Members of the scientific world are often excited by their new discoveries, which is, in my honest opinion, the best part about being a geek. But few announcements are as exiting to non-physics adepts as the one supposed to take place on Thursday. According to multiple reports, Thursday brings announcement regarding gravitational waves.
January’s Twitter teaser
Remember January’s moderately big Twitter scandal which got a large chunk of the scientific world annoyed with a single researcher? In case you don’t, I’m talking about international award winning scientists Lawrence Krauss, which issued a Twitter tease that issued huge discussion on the Internet.
Despite the man not working on the project, he couldn’t really keep his excitement in check, so he decided to announce to the whole world that we may soon see proof of the existence of Einstein’s much sought-after gravitational particles.
Since the famous scientist wasn’t actually working on the project, it’s understandable that the team that did got quite angry when they saw that the results of their work were teased before they even finished the research.
Of course, the Tweet wasn’t meant to upset anyone. Dr. Krauss got confirmation from a reliable source, and he just couldn’t keep it to himself. After seeing that his tweet was greeted with so much negativity by the scientific world, he apologized, saying that he simply wanted to get other people as excited about the future announcement as he already was.
Despite the fact that the announcement was slightly delayed because of extra tests to ensure the accuracy of the findings due to increased expectations from the public, the team finally set their announcement for Thursday, January 11th, at 10:30 a.m. in Washington.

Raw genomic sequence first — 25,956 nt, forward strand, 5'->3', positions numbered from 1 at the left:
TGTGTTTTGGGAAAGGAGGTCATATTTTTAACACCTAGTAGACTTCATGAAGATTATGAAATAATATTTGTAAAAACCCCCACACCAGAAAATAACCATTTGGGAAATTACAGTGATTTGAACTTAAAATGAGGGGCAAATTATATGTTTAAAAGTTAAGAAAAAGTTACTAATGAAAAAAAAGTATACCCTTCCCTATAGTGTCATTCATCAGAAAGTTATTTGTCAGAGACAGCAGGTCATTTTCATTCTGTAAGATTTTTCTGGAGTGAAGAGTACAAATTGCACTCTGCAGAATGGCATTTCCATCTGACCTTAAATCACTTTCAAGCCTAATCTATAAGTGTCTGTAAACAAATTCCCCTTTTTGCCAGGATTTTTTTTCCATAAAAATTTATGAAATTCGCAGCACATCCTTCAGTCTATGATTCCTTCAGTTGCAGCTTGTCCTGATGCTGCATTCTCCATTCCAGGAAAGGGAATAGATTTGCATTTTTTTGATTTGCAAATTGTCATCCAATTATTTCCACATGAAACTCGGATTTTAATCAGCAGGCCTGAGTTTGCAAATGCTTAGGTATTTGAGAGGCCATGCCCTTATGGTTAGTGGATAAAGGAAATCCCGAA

Gravitational waves, if actually discovered, will be to wormhole physics basically what the Rosetta stone was to archaeologists. But what are they, more exactly, other than a part of Einstein’s Theory of Relativity?
They are basically ripples in the space-time continuum’s curvature, travelling outward from the source; the source is generally an object of immense power, such as a black hole. Einstein assumed that they were able to transport energy through space and time in the form of gravitational radiation.
If the announcement this Thursday ends up confirming Einstein’s century old theory, it would mean that the team operating MIT’s and Caltech’s Laser Interferometer Gravitational-Wave Observatory, or LIGO, is practically responsible for the first steps of wormhole transportation of energy – and possibly, eventually, the ability to enter hyperspace.
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